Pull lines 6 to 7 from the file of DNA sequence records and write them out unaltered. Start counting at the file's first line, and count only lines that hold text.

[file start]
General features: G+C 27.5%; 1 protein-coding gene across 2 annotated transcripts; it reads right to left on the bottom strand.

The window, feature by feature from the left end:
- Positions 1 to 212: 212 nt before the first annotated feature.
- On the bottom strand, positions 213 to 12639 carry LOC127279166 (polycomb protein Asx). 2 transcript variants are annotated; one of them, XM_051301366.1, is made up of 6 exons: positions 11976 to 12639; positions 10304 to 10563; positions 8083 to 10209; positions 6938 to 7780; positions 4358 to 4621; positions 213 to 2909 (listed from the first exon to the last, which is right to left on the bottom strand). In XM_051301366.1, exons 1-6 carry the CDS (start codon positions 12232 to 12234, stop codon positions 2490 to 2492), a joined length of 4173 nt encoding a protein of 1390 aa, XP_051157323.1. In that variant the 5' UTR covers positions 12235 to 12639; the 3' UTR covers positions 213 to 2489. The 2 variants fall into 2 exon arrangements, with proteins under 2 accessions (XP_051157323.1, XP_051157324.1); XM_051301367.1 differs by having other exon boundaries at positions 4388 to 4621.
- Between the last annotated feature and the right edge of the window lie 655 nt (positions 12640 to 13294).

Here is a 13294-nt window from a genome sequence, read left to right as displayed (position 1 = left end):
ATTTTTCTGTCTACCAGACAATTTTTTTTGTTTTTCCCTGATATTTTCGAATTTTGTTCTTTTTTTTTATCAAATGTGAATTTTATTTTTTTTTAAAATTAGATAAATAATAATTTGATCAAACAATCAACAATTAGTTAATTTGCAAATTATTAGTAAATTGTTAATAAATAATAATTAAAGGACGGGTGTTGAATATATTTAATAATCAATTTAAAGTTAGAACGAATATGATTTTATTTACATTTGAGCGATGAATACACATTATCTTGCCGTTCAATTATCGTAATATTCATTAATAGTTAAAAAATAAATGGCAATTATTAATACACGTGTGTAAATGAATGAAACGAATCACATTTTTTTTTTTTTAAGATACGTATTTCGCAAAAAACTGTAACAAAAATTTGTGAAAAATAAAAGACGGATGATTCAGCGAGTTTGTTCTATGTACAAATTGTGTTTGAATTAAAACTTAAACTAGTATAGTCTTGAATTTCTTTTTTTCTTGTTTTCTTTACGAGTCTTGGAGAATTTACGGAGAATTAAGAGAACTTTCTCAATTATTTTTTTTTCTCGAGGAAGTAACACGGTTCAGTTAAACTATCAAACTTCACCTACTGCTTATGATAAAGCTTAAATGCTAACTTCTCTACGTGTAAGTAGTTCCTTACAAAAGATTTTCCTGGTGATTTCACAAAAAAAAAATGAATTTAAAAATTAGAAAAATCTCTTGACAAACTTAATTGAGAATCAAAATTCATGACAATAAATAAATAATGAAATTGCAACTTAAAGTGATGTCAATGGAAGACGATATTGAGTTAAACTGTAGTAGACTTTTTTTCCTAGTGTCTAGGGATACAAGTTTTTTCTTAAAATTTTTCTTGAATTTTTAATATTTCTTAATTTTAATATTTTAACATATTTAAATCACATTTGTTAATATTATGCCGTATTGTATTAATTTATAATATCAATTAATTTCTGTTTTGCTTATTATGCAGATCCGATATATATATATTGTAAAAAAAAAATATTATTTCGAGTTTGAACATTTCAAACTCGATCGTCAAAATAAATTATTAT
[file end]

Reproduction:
Here is a 13294-nt window from a genome sequence, read left to right as displayed (position 1 = left end):
ATTTTTCTGTCTACCAGACAATTTTTTTTGTTTTTCCCTGATATTTTCGAATTTTGTTCTTTTTTTTTATCAAATGTGAATTTTATTTTTTTTTAAAATTAGATAAATAATAATTTGATCAAACAATCAACAATTAGTTAATTTGCAAATTATTAGTAAATTGTTAATAAATAATAATTAAAGGACGGGTGTTGAATATATTTAATAATCAATTTAAAGTTAGAACGAATATGATTTTATTTACATTTGAGCGATGAATACACATTATCTTGCCGTTCAATTATCGTAATATTCATTAATAGTTAAAAAATAAATGGCAATTATTAATACACGTGTGTAAATGAATGAAACGAATCACATTTTTTTTTTTTTAAGATACGTATTTCGCAAAAAACTGTAACAAAAATTTGTGAAAAATAAAAGACGGATGATTCAGCGAGTTTGTTCTATGTACAAATTGTGTTTGAATTAAAACTTAAACTAGTATAGTCTTGAATTTCTTTTTTTCTTGTTTTCTTTACGAGTCTTGGAGAATTTACGGAGAATTAAGAGAACTTTCTCAATTATTTTTTTTTCTCGAGGAAGTAACACGGTTCAGTTAAACTATCAAACTTCACCTACTGCTTATGATAAAGCTTAAATGCTAACTTCTCTACGTGTAAGTAGTTCCTTACAAAAGATTTTCCTGGTGATTTCACAAAAAAAAAATGAATTTAAAAATTAGAAAAATCTCTTGACAAACTTAATTGAGAATCAAAATTCATGACAATAAATAAATAATGAAATTGCAACTTAAAGTGATGTCAATGGAAGACGATATTGAGTTAAACTGTAGTAGACTTTTTTTCCTAGTGTCTAGGGATACAAGTTTTTTCTTAAAATTTTTCTTGAATTTTTAATATTTCTTAATTTTAATATTTTAACATATTTAAATCACATTTGTTAATATTATGCCGTATTGTATTAATTTATAATATCAATTAATTTCTGTTTTGCTTATTATGCAGATCCGATATATATATATTGTAAAAAAAAAATATTATTTCGAGTTTGAACATTTCAAACTCGATCGTCAAAATAAATTATTAT